Qeshm Island has unique natural diversity, which cannot be seen elsewhere in the world. Especially some of the geosites scattered around island offers irreplaceable series of superb landscapes. Especially the followings are must-see
Hara Mangrove Forest is not only the largest mangrove forest in the middle east, but also precious greenfield which fosters diverse lives and functions as a base of ecosystem, and the mangrove-covered wetland creates habitat for multiple creatures including crab, shellfish, shrimp, hermit crab and goby.
In the forest variety of migratory birds can be seen in winter and spring. It is said that approximately 20% of fowl inhabiting in Iran are confirmed here. Especially great e gret and Western reef heron are most commonly observed. Also, large fowl such as Dalmation pelican and flamingo are found. Approximately 100 spiecies of birds have been recorded in the forest. Hara Mangrove has been registered on Ramsar Convention Eco Park Wet land and UNESCO Eco Park since 1970s.
Also the forest creates brackish water by its desalination effect, thus contributes to mitigation of elevation of salt concentration in the Persian Gulf.
To visit the forest chartered boats are available at Jetties located in Laft, Soheili, Tabl, and Kavarzin. Boats are 6-seater in principle, and life jackets are equipped. Preparation of binoculars is highly recommended. 45 minutes charter of a boat costs approximately $35. However, company of nature guides will make your tour much more profound preparation of binoculars is recommended.
Admission: IRR 20,000
Stars Valley is the most visited among all Geosites. Also, it is a unique example among all Geosites to study erosion. The valley offers typical, but most breathtaking view created by the erosion which resembles to Cappadocia. It is located at 15 km west of Qeshm City, easily accessible by car.
Especially in the morning and evening breathtaking contrast of light and shadow can be enjoyed from the top of the hill. Wear comfortable shoes to walk, and be careful of slip down, since no handrails are equipped.
The local name for this area is “Estalah-kaftah”, which means “the Fallen Star”. The valley was named after the folklore that once upon a time a star hit the earth there and as a result stones and soil were thrown in the air and frozen, thus formed the unusual structures.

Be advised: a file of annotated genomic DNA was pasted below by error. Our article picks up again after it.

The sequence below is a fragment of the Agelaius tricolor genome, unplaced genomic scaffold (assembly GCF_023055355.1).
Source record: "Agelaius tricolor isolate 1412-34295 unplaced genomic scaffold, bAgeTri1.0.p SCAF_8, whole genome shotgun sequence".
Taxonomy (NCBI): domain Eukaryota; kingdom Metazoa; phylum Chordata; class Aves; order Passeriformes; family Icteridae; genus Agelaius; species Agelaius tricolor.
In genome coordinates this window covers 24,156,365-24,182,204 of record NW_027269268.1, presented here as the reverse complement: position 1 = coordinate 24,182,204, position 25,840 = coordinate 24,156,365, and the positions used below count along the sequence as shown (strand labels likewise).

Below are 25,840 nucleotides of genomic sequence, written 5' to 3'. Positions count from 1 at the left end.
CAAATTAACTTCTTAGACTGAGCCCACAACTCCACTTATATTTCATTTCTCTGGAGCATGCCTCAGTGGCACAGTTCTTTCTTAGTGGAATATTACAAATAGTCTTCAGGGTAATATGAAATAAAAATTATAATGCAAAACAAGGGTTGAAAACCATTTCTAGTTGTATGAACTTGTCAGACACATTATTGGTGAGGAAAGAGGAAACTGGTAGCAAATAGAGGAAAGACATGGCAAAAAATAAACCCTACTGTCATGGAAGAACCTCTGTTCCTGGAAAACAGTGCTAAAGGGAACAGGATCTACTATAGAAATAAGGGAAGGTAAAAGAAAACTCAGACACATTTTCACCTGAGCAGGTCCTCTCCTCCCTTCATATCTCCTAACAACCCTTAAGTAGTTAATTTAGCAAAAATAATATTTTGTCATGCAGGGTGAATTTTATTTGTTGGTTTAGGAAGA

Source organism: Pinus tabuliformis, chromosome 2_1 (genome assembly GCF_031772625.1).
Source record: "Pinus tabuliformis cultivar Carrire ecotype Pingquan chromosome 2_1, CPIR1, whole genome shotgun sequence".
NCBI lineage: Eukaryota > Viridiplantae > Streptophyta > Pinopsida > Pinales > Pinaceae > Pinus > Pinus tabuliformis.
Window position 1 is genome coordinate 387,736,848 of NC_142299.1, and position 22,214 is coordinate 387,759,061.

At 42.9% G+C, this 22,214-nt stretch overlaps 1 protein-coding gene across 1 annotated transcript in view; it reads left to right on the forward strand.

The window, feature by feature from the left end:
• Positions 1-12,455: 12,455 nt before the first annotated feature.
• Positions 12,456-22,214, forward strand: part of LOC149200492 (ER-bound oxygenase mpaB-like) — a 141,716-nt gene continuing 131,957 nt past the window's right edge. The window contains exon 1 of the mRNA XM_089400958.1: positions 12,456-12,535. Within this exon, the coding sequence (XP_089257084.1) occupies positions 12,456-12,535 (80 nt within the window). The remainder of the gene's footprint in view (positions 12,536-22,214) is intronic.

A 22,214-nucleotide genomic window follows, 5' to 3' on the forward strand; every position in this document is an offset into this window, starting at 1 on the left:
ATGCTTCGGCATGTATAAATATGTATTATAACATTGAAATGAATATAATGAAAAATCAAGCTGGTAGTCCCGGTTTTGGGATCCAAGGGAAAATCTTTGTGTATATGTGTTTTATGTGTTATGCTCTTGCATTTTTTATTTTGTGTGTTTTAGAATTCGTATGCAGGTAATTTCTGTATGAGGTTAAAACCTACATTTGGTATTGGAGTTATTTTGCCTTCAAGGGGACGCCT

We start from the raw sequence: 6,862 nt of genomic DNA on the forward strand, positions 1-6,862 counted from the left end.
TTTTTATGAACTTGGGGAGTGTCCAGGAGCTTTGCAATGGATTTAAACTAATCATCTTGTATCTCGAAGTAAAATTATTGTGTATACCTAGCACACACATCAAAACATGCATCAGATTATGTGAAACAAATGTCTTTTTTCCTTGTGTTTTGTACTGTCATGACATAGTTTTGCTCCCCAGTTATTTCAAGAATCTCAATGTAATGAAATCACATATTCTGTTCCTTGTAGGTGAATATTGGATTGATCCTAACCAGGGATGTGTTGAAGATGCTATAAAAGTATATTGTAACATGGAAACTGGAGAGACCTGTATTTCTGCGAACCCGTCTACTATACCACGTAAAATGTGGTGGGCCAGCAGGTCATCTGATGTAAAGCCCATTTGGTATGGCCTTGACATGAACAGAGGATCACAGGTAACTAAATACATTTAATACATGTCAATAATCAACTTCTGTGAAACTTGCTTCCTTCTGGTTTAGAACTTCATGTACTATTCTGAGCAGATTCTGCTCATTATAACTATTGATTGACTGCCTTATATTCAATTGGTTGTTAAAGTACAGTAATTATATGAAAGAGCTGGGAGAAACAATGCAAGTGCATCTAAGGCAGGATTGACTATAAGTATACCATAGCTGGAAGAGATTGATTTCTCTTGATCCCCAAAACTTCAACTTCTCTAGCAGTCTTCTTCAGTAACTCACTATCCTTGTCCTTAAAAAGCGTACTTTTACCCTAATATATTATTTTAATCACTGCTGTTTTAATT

The geological morphology of the valley was formed by erosion caused by rainfalls, wind, and gravity on various layers. In areas where the geological structures are more resistant to erosion, they remained intact, however in areas with softer geological structures, erosion has altogether degraded and vanished those parts. Berkeh Khalaf village, which is situated along the road between Stars Valley and waterfront, has a couple of handicraft shops, restaurants, and a guesthouse.
Chahkuh Valley is on the northwestern part of the island, 85 km west of Qeshm city, and close to Eastern Chaho village. Charkuh Valley is one of the most typical example of erosion caused by rainstorm water. Heavy rainstorms quickly flush water through geological structures. Such activities created beautiful holes and wrinkles of limestone, siltstone, and marl. Vertical to the main valley axis, there is a second valley, which has also been formed through tectonic pressures. In general, anticlines and areas around them are regarded as “unstable” as they are more or less exposed to tectonic pressures and compression causing numerous joints and faults in formations.
The natives dug 4 wells inside the main axis of the valley to collect rainwater and reserve for dry seasons. Considering the low level of rainfall on the island, and the scarcity of freshwater, this was a practical way to secure water. The freshwater in the well is still used by natives and curious ecotourists.
Statues Valley is situated just underneath of Roof of Qeshm, and 3km west of Tabl village. The most fantasized and natural masses in this expansive land can be enjoyed in the Valley. One of the “statues” resembles an eagle, and another looks like Cleopatra’s head. By these characteristic appearances, the valley is called Tandis-ha (statues) Valley. These statues were formed by wind and rain.
At the entrance of the valley, several hills made by bivalve fossil are seen, which proves that the land was upheaved from the seabed, and at that age the temperature of the seawater was high. These fossils are originated from several million years ago.
Statues Valley includes some smaller valleys in it. Cars are allowed to enter only to limited parts, and most of the sites must be visited on foot.